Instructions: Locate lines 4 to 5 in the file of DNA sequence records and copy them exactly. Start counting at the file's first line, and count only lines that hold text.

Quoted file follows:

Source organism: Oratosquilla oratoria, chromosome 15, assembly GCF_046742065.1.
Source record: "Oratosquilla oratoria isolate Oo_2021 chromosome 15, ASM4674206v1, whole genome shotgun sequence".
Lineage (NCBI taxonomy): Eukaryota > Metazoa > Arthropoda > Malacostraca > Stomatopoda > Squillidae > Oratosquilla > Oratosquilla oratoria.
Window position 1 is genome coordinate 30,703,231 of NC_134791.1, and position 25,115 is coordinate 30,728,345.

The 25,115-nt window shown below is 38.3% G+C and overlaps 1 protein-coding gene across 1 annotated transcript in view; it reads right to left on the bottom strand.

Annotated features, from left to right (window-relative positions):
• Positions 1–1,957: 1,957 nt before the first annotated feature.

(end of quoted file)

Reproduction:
Window position 1 is genome coordinate 30,703,231 of NC_134791.1, and position 25,115 is coordinate 30,728,345.

The 25,115-nt window shown below is 38.3% G+C and overlaps 1 protein-coding gene across 1 annotated transcript in view; it reads right to left on the bottom strand.